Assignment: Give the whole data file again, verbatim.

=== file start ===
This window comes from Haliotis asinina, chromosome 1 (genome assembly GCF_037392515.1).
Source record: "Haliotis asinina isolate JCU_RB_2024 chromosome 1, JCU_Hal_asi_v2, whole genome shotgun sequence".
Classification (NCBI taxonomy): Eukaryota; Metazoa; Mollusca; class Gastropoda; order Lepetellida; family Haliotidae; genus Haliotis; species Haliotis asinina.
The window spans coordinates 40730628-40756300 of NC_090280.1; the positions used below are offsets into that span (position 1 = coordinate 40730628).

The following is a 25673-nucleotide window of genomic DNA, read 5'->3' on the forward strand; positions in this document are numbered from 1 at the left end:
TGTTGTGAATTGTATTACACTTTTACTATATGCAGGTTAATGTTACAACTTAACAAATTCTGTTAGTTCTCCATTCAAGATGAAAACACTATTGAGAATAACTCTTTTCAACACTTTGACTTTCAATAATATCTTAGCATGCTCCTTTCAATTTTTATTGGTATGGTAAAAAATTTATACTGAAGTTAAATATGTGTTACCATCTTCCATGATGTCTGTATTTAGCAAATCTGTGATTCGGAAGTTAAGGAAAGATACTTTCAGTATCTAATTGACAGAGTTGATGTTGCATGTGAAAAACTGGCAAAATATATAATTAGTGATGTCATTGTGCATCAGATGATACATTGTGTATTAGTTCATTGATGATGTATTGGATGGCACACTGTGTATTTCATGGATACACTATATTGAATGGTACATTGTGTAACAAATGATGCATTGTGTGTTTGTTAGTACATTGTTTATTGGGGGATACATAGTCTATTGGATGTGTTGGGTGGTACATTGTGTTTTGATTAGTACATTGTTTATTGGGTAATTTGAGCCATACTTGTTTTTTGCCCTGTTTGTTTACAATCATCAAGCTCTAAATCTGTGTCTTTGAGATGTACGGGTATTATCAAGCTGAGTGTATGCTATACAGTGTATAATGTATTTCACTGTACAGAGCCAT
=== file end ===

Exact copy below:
This window comes from Haliotis asinina, chromosome 1 (genome assembly GCF_037392515.1).
Source record: "Haliotis asinina isolate JCU_RB_2024 chromosome 1, JCU_Hal_asi_v2, whole genome shotgun sequence".
Classification (NCBI taxonomy): Eukaryota; Metazoa; Mollusca; class Gastropoda; order Lepetellida; family Haliotidae; genus Haliotis; species Haliotis asinina.
The window spans coordinates 40730628-40756300 of NC_090280.1; the positions used below are offsets into that span (position 1 = coordinate 40730628).

The following is a 25673-nucleotide window of genomic DNA, read 5'->3' on the forward strand; positions in this document are numbered from 1 at the left end:
TGTTGTGAATTGTATTACACTTTTACTATATGCAGGTTAATGTTACAACTTAACAAATTCTGTTAGTTCTCCATTCAAGATGAAAACACTATTGAGAATAACTCTTTTCAACACTTTGACTTTCAATAATATCTTAGCATGCTCCTTTCAATTTTTATTGGTATGGTAAAAAATTTATACTGAAGTTAAATATGTGTTACCATCTTCCATGATGTCTGTATTTAGCAAATCTGTGATTCGGAAGTTAAGGAAAGATACTTTCAGTATCTAATTGACAGAGTTGATGTTGCATGTGAAAAACTGGCAAAATATATAATTAGTGATGTCATTGTGCATCAGATGATACATTGTGTATTAGTTCATTGATGATGTATTGGATGGCACACTGTGTATTTCATGGATACACTATATTGAATGGTACATTGTGTAACAAATGATGCATTGTGTGTTTGTTAGTACATTGTTTATTGGGGGATACATAGTCTATTGGATGTGTTGGGTGGTACATTGTGTTTTGATTAGTACATTGTTTATTGGGTAATTTGAGCCATACTTGTTTTTTGCCCTGTTTGTTTACAATCATCAAGCTCTAAATCTGTGTCTTTGAGATGTACGGGTATTATCAAGCTGAGTGTATGCTATACAGTGTATAATGTATTTCACTGTACAGAGCCAT